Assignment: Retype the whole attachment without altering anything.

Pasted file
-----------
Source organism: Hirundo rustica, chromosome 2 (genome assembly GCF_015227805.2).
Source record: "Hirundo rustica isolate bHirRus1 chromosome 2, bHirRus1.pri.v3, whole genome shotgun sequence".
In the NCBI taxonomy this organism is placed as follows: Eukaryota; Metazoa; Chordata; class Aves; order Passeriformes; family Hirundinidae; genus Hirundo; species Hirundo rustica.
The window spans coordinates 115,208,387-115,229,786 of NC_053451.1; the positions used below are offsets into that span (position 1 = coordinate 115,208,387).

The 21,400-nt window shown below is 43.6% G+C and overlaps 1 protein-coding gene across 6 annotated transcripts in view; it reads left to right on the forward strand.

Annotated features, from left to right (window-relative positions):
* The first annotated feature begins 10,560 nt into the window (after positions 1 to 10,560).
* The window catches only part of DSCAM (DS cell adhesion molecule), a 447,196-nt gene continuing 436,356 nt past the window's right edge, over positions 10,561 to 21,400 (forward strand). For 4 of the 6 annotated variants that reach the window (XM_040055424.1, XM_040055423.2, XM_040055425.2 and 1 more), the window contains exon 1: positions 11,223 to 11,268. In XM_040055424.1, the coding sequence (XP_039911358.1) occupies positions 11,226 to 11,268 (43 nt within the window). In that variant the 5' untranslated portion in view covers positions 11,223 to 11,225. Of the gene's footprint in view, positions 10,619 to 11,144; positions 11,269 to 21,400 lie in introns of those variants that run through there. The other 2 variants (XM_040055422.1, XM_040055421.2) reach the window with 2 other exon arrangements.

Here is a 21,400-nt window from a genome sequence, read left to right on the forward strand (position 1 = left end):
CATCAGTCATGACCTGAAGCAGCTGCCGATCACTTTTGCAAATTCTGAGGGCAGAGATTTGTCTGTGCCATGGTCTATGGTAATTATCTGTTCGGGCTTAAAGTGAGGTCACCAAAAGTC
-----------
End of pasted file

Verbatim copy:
Source organism: Hirundo rustica, chromosome 2 (genome assembly GCF_015227805.2).
Source record: "Hirundo rustica isolate bHirRus1 chromosome 2, bHirRus1.pri.v3, whole genome shotgun sequence".
In the NCBI taxonomy this organism is placed as follows: Eukaryota; Metazoa; Chordata; class Aves; order Passeriformes; family Hirundinidae; genus Hirundo; species Hirundo rustica.
The window spans coordinates 115,208,387-115,229,786 of NC_053451.1; the positions used below are offsets into that span (position 1 = coordinate 115,208,387).

The 21,400-nt window shown below is 43.6% G+C and overlaps 1 protein-coding gene across 6 annotated transcripts in view; it reads left to right on the forward strand.

Annotated features, from left to right (window-relative positions):
* The first annotated feature begins 10,560 nt into the window (after positions 1 to 10,560).
* The window catches only part of DSCAM (DS cell adhesion molecule), a 447,196-nt gene continuing 436,356 nt past the window's right edge, over positions 10,561 to 21,400 (forward strand). For 4 of the 6 annotated variants that reach the window (XM_040055424.1, XM_040055423.2, XM_040055425.2 and 1 more), the window contains exon 1: positions 11,223 to 11,268. In XM_040055424.1, the coding sequence (XP_039911358.1) occupies positions 11,226 to 11,268 (43 nt within the window). In that variant the 5' untranslated portion in view covers positions 11,223 to 11,225. Of the gene's footprint in view, positions 10,619 to 11,144; positions 11,269 to 21,400 lie in introns of those variants that run through there. The other 2 variants (XM_040055422.1, XM_040055421.2) reach the window with 2 other exon arrangements.

Here is a 21,400-nt window from a genome sequence, read left to right on the forward strand (position 1 = left end):
CATCAGTCATGACCTGAAGCAGCTGCCGATCACTTTTGCAAATTCTGAGGGCAGAGATTTGTCTGTGCCATGGTCTATGGTAATTATCTGTTCGGGCTTAAAGTGAGGTCACCAAAAGTC